It’s important to know what trout rises indicate what stage of the buzzer life cycle that the fish are feeding on. Once the buzzer pupa reaches the surface it tends to get stuck under the surface film and takes a while to push through it. While they are doing this they hang in the film like little commas and the trout cruise along at a leisurely pace sipping the buzzers at or just under the surface. This classic rise form shows no fish at all for most of the time, just a subtle ringlet, a single trout footprint. Other times it’s a head and tail rise as the fish porpoises slowly to take a surface- film chironomid. If trout are on the olives they come after them in a whoosh but there was no whooshing for this week at least.
Total number of trout recorded at this office last week was 38. The heaviest fish of the week was a trout of 6lbs 2ozs caught by Northern Ireland angler Niall McMenamin using a dry Buzzer.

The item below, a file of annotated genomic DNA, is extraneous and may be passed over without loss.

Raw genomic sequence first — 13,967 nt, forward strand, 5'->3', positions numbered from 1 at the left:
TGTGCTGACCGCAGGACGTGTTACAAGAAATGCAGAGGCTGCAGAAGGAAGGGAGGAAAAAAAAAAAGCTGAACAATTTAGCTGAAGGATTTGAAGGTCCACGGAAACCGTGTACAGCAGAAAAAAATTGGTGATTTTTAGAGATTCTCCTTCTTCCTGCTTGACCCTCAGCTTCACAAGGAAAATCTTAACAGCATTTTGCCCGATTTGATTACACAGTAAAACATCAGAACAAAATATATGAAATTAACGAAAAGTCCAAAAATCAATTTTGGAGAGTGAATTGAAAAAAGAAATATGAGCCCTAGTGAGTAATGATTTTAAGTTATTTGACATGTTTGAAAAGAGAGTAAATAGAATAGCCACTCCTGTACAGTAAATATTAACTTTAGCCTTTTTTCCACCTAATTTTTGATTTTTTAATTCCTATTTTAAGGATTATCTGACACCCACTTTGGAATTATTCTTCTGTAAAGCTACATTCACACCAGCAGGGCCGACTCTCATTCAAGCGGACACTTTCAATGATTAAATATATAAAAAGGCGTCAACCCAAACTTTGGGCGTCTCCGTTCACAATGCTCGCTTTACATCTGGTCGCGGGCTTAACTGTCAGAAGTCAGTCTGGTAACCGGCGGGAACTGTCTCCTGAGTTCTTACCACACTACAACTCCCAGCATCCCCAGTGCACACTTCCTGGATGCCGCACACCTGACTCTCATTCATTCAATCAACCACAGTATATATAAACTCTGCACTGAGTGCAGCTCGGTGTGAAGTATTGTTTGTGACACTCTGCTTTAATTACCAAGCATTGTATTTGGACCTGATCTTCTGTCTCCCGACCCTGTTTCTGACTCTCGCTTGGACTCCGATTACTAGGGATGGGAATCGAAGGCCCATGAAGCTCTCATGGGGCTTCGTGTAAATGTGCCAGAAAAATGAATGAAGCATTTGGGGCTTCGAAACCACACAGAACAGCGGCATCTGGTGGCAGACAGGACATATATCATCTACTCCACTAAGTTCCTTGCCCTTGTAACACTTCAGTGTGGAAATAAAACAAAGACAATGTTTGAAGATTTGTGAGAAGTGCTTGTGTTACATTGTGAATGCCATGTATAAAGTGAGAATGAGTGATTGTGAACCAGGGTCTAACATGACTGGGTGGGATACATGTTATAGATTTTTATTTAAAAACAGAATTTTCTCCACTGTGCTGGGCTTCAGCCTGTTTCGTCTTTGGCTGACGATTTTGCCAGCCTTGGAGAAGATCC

The best fishing areas on the lake were again weather dependent. Sheltered areas, behind coves and island and down along the Western shore were good. Buzzer fishing was best from Sailors Garden down into Corru Bay but again this was depended on wind direction. The pick of the fishing days was Wednesday where along with an increase in heat there was a small drizzle of rain and it was that dampness that seemed to set the midges into overdrive. Times of the day varied but mornings appeared to have the edge on the afternoons and evenings.
Selection of Catches
- David Reilly, Tullyallen – 1 trout at 6lbs using a small Sooty Olive.
- Junjis Bindus, Balbriggan – 2 trout averaging 2 – 2 ½ lbs.
- Anthony Rochford fishing with angling friend Larry O’Sullivan – 1 trout at 2 ½ lbs fishing a drift from the Long Rock on wets.
- Portadown anglers – 4 trout heaviest at 4lbs fishing wets in Bog Bay.
- Mick Kelly, Dublin – 4 trout heaviest at 3lbs using Buzzer patterns at Watty’s Rock.
- Davey Kidd – 3 trout on Wednesday April 19th at 3, 3.5 and 4lbs on wets.
- Mathew Brady, Cavan – 1 trout at 5lbs on a Dunkeld.
- Martin McCoy, Northern Ireland – 1 trout at 2 ½ lbs on wets.
- Navan angler – 1 at 5lbs
- Christopher Defillon – 1 trout at 61 cm on lures
- Paul McMenamin, Northern Ireland – 2 trout at 1 ¾ lbs each on wets.
- Damien Willis, Cavan – 3 trout on April 21st on Buzzers, heaviest at 3lbs.